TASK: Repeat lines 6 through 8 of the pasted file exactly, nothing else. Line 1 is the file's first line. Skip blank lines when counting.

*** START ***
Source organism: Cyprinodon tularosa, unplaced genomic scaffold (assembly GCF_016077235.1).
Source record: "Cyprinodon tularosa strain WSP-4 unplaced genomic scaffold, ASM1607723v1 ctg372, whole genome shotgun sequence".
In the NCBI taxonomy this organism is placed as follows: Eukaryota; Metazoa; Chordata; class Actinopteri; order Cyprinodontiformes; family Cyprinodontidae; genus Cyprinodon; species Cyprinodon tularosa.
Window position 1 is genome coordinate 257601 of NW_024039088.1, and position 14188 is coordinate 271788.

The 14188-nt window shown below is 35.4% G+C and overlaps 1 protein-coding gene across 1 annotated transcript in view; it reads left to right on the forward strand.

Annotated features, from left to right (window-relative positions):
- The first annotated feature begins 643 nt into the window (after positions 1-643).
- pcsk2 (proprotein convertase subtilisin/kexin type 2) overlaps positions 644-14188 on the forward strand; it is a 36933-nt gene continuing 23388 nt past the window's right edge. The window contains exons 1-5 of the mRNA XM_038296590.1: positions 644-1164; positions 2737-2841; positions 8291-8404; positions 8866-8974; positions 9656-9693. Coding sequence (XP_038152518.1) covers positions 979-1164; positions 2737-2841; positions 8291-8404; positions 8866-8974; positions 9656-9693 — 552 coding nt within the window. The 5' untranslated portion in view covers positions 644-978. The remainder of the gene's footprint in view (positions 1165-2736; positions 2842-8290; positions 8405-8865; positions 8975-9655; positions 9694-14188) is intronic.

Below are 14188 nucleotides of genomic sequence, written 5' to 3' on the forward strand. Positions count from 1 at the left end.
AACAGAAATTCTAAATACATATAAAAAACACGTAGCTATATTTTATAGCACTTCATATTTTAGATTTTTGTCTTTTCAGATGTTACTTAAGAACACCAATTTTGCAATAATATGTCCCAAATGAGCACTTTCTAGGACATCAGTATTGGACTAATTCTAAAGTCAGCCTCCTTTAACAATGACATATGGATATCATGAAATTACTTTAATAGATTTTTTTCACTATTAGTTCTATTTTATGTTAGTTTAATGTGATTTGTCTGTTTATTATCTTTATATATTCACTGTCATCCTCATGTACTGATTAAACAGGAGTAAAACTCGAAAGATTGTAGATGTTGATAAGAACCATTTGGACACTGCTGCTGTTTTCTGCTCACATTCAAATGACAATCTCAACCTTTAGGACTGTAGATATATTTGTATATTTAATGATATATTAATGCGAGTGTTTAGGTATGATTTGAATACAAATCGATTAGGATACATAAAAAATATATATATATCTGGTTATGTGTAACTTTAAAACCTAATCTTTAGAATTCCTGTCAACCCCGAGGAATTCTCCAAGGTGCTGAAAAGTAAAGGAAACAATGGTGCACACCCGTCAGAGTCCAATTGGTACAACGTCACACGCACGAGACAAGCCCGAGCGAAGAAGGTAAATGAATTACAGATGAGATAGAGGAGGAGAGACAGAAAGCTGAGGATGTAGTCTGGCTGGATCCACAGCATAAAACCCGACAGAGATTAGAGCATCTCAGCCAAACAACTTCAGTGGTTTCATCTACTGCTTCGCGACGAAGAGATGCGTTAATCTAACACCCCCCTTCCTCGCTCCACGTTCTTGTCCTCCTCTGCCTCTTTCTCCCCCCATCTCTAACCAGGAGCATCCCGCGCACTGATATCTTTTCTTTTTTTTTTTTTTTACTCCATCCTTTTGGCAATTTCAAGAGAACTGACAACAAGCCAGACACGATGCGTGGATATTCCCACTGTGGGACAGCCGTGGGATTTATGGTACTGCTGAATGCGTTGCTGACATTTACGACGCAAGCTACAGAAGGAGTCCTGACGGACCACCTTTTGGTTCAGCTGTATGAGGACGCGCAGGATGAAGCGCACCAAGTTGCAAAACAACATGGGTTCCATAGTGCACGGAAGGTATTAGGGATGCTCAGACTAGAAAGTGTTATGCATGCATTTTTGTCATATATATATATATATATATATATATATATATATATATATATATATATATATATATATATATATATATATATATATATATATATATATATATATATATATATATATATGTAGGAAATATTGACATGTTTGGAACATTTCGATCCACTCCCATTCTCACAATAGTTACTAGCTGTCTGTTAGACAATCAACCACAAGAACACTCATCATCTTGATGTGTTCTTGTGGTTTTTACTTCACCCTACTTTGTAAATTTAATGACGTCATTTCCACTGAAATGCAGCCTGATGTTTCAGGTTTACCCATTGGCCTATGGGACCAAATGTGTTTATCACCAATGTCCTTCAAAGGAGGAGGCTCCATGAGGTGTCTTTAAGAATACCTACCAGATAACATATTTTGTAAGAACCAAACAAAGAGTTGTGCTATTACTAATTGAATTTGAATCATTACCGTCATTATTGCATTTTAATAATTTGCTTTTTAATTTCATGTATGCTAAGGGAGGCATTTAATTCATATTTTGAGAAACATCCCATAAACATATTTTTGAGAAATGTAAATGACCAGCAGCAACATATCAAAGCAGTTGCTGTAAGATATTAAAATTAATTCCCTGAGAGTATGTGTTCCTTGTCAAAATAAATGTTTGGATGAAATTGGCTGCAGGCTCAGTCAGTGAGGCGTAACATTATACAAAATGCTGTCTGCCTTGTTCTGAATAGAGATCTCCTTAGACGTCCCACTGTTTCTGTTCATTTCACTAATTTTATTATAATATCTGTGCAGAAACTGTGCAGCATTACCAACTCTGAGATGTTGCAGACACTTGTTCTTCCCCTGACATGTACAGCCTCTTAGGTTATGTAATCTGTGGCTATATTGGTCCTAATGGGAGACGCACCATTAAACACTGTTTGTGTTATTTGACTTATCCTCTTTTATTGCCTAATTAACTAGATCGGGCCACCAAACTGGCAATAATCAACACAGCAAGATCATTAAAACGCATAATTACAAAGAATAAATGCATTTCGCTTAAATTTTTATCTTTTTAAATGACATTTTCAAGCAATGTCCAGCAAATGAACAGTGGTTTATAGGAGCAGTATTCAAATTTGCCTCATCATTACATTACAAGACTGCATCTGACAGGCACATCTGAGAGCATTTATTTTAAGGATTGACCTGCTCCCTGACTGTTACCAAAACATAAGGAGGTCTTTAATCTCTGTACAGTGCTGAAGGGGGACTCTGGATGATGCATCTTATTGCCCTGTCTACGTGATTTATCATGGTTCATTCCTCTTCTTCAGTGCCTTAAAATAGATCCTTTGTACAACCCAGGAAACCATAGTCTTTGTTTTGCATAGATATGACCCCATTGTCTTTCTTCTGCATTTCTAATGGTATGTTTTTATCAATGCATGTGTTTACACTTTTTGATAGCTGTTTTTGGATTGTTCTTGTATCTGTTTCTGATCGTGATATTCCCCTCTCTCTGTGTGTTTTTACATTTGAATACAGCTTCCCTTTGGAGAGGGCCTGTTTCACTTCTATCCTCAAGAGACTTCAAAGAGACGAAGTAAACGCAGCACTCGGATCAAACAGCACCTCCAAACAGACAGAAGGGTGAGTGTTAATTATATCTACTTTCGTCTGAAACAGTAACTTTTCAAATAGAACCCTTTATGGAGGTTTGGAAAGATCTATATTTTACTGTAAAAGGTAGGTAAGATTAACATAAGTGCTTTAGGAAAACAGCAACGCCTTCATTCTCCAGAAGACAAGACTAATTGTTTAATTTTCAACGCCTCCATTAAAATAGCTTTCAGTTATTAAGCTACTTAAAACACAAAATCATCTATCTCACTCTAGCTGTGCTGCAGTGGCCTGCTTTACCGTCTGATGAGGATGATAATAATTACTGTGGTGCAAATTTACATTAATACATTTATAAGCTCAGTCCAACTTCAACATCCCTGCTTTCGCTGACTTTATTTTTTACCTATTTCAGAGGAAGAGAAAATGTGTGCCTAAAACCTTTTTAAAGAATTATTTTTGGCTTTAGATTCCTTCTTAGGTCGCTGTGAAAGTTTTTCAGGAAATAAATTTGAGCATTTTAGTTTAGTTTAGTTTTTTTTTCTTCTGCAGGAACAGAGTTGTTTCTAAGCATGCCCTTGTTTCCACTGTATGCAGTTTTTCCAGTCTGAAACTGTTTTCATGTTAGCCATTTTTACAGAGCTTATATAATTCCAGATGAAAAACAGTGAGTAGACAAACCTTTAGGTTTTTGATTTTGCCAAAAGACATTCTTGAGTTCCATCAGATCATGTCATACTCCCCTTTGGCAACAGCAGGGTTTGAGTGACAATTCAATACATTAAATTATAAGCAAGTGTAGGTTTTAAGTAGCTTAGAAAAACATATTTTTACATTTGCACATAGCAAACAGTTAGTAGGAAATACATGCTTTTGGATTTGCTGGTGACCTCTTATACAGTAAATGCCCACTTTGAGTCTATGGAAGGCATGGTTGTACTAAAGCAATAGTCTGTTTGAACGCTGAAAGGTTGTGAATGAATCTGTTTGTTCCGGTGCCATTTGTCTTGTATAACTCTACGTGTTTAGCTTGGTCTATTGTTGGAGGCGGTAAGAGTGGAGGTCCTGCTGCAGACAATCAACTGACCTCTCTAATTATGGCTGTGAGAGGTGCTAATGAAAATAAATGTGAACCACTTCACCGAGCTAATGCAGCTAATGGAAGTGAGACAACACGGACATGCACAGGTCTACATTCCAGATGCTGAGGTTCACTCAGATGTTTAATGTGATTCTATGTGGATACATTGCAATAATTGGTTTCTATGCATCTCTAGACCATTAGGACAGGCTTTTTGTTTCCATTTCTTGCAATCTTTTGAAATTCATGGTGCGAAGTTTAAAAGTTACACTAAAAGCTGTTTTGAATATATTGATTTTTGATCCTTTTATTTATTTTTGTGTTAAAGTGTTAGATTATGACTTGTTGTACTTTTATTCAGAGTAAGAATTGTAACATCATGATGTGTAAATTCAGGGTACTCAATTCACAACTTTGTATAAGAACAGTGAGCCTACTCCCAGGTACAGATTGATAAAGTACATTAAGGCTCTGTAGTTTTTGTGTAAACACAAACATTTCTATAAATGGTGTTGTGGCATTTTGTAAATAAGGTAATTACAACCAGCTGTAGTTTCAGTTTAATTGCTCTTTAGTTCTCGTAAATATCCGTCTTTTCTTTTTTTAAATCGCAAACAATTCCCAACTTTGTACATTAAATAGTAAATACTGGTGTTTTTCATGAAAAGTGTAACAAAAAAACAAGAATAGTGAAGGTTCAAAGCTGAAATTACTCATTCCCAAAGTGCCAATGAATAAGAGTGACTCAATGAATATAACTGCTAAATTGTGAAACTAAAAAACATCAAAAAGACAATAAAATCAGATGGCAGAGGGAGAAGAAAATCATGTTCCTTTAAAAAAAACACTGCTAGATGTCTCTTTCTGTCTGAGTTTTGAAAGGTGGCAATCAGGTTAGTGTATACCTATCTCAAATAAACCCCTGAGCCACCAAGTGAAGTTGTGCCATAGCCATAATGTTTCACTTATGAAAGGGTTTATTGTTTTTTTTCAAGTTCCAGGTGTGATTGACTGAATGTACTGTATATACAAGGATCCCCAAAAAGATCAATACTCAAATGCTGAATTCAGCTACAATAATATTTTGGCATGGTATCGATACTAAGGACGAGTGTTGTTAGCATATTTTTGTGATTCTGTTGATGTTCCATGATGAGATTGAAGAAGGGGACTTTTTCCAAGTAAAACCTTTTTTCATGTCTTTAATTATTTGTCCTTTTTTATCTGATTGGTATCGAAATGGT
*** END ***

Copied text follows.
Annotated features, from left to right (window-relative positions):
- The first annotated feature begins 643 nt into the window (after positions 1-643).
- pcsk2 (proprotein convertase subtilisin/kexin type 2) overlaps positions 644-14188 on the forward strand; it is a 36933-nt gene continuing 23388 nt past the window's right edge. The window contains exons 1-5 of the mRNA XM_038296590.1: positions 644-1164; positions 2737-2841; positions 8291-8404; positions 8866-8974; positions 9656-9693. Coding sequence (XP_038152518.1) covers positions 979-1164; positions 2737-2841; positions 8291-8404; positions 8866-8974; positions 9656-9693 — 552 coding nt within the window. The 5' untranslated portion in view covers positions 644-978. The remainder of the gene's footprint in view (positions 1165-2736; positions 2842-8290; positions 8405-8865; positions 8975-9655; positions 9694-14188) is intronic.